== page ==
Iron and magnesium mysteriously stay afloat in the Martian sky
Particles from space often collide with out atmosphere, burning into basic elements like magnesium and iron. They then ride along the air, suspended and organized into layers or lanes by the planet’s magnetic field. This pattern has been playing out on Earth for some time, but NASA’s Mars Atmosphere and Volatile Emission (MAVEN) spacecraft has recently found similar phenomena on Mars, which is weird considering how much thinner the Martian atmosphere is, and how nearly non-existent Martian magnetic fields are.
The Martian atmosphere is thin, likely due to the absence of a protective atmosphere. Charged particles from the Sun, called solar wind, have probably been stripping Mars of it’s atmosphere for ages. It’s still thick enough for incoming objects to burn with friction and compression forces, so seeing bits of iron or magnesium floating around isn’t completely surprising. The catch is that these metals aren’t settling the way they should. Instead, they’re behaving a lot like what is seen on Earth, separating into layers as if there were still a planet-wide magnetic field at work. What’s more, the iron, which is heavier than the magnesium, isn’t falling as expected. Instead, it’s somehow staying aloft at altitudes close to the magnesium.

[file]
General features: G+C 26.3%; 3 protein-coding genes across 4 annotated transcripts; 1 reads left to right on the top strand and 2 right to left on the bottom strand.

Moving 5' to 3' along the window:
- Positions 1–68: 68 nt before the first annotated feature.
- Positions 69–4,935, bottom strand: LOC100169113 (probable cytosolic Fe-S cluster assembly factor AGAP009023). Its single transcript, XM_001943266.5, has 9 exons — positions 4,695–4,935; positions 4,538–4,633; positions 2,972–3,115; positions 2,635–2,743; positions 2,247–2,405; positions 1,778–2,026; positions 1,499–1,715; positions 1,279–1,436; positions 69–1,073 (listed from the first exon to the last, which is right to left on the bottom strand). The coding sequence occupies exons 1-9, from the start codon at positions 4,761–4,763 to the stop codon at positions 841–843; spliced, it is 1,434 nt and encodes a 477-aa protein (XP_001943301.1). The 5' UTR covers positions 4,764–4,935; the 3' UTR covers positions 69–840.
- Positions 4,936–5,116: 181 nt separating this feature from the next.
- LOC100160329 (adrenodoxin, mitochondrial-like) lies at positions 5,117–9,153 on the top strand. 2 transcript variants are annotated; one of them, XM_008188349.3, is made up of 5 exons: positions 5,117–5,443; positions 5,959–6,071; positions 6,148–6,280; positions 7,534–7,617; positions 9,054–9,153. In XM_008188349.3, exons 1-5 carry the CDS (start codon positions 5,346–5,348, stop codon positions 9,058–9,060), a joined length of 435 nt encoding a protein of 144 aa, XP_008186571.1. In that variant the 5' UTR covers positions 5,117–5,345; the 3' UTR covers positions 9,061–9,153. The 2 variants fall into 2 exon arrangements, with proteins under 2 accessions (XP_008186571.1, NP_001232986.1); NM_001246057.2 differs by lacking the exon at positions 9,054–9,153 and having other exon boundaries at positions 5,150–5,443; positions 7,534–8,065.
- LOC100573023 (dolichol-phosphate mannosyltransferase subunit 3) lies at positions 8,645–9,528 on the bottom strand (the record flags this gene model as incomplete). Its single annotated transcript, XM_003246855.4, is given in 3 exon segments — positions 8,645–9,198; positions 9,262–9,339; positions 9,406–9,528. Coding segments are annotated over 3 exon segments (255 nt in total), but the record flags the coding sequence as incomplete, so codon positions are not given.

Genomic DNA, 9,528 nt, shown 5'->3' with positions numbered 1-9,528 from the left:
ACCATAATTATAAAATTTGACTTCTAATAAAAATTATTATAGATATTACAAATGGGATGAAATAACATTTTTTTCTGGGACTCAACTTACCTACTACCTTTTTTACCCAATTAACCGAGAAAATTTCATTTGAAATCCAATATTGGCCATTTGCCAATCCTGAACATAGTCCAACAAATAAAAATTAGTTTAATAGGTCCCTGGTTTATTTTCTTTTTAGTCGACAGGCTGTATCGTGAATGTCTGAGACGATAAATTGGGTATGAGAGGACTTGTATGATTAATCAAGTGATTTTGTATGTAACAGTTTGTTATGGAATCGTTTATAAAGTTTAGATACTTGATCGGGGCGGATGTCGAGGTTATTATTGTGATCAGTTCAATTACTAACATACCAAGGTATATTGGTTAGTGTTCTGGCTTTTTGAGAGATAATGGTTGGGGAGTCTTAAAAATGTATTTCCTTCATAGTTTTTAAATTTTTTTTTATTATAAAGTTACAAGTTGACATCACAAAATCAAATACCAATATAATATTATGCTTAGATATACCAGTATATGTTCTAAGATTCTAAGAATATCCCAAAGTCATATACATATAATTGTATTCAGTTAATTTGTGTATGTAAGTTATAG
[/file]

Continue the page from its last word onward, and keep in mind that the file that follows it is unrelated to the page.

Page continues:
Upsides of the unexplained
At this point, this strange situation has scientists scratching their heads. Even while we’re identifying atmospheres on Earth-sized planets 39 light-years away, our neighbor in the solar system has us stumped. There’s a lot of opportunity in these questions though, because this unexpected behavior may eventually help explain exactly what’s happened to the Martian atmosphere and any remnants of a magnetic field. With any luck, the source of these deviations will also lead us to some bigger answers along the way.
Source: Mars’s atmosphere hosts metal layers that shouldn’t exist by Leah Crane, New Scientist